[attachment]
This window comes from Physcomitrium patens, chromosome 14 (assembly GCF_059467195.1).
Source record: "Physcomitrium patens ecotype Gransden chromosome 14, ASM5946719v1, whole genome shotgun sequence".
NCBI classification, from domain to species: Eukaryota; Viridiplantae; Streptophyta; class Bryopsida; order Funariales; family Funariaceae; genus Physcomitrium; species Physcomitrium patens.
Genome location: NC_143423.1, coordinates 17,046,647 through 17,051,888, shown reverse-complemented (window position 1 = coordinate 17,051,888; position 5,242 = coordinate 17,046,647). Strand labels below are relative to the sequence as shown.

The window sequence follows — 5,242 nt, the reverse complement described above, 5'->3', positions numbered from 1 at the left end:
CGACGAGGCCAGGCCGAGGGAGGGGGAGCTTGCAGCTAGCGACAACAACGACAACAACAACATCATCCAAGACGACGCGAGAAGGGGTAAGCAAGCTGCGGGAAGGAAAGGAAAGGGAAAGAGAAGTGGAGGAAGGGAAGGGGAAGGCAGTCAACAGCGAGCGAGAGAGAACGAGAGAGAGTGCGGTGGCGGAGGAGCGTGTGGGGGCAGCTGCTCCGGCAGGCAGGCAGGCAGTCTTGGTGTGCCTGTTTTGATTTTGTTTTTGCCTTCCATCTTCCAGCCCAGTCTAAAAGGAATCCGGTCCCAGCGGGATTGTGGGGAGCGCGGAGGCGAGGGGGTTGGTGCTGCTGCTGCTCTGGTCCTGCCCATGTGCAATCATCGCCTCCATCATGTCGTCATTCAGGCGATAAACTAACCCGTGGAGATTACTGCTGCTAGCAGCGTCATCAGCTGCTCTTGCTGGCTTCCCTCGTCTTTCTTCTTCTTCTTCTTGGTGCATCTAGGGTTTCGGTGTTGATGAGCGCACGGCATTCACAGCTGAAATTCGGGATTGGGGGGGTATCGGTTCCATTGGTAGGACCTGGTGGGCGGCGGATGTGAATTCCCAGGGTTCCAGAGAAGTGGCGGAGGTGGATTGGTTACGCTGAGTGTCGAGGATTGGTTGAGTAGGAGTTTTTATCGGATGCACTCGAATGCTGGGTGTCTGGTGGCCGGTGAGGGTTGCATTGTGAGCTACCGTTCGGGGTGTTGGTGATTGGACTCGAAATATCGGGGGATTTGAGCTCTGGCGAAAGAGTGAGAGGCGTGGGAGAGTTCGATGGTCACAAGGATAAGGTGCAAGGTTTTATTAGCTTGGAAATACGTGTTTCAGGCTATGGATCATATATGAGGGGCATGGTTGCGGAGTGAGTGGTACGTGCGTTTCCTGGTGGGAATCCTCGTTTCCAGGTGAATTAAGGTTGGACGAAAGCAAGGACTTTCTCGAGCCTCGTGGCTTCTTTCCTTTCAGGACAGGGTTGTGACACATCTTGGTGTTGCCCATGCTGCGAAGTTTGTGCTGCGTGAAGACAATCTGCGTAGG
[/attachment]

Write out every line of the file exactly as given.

This window comes from Physcomitrium patens, chromosome 14 (assembly GCF_059467195.1).
Source record: "Physcomitrium patens ecotype Gransden chromosome 14, ASM5946719v1, whole genome shotgun sequence".
NCBI classification, from domain to species: Eukaryota; Viridiplantae; Streptophyta; class Bryopsida; order Funariales; family Funariaceae; genus Physcomitrium; species Physcomitrium patens.
Genome location: NC_143423.1, coordinates 17,046,647 through 17,051,888, shown reverse-complemented (window position 1 = coordinate 17,051,888; position 5,242 = coordinate 17,046,647). Strand labels below are relative to the sequence as shown.

The window sequence follows — 5,242 nt, the reverse complement described above, 5'->3', positions numbered from 1 at the left end:
CGACGAGGCCAGGCCGAGGGAGGGGGAGCTTGCAGCTAGCGACAACAACGACAACAACAACATCATCCAAGACGACGCGAGAAGGGGTAAGCAAGCTGCGGGAAGGAAAGGAAAGGGAAAGAGAAGTGGAGGAAGGGAAGGGGAAGGCAGTCAACAGCGAGCGAGAGAGAACGAGAGAGAGTGCGGTGGCGGAGGAGCGTGTGGGGGCAGCTGCTCCGGCAGGCAGGCAGGCAGTCTTGGTGTGCCTGTTTTGATTTTGTTTTTGCCTTCCATCTTCCAGCCCAGTCTAAAAGGAATCCGGTCCCAGCGGGATTGTGGGGAGCGCGGAGGCGAGGGGGTTGGTGCTGCTGCTGCTCTGGTCCTGCCCATGTGCAATCATCGCCTCCATCATGTCGTCATTCAGGCGATAAACTAACCCGTGGAGATTACTGCTGCTAGCAGCGTCATCAGCTGCTCTTGCTGGCTTCCCTCGTCTTTCTTCTTCTTCTTCTTGGTGCATCTAGGGTTTCGGTGTTGATGAGCGCACGGCATTCACAGCTGAAATTCGGGATTGGGGGGGTATCGGTTCCATTGGTAGGACCTGGTGGGCGGCGGATGTGAATTCCCAGGGTTCCAGAGAAGTGGCGGAGGTGGATTGGTTACGCTGAGTGTCGAGGATTGGTTGAGTAGGAGTTTTTATCGGATGCACTCGAATGCTGGGTGTCTGGTGGCCGGTGAGGGTTGCATTGTGAGCTACCGTTCGGGGTGTTGGTGATTGGACTCGAAATATCGGGGGATTTGAGCTCTGGCGAAAGAGTGAGAGGCGTGGGAGAGTTCGATGGTCACAAGGATAAGGTGCAAGGTTTTATTAGCTTGGAAATACGTGTTTCAGGCTATGGATCATATATGAGGGGCATGGTTGCGGAGTGAGTGGTACGTGCGTTTCCTGGTGGGAATCCTCGTTTCCAGGTGAATTAAGGTTGGACGAAAGCAAGGACTTTCTCGAGCCTCGTGGCTTCTTTCCTTTCAGGACAGGGTTGTGACACATCTTGGTGTTGCCCATGCTGCGAAGTTTGTGCTGCGTGAAGACAATCTGCGTAGG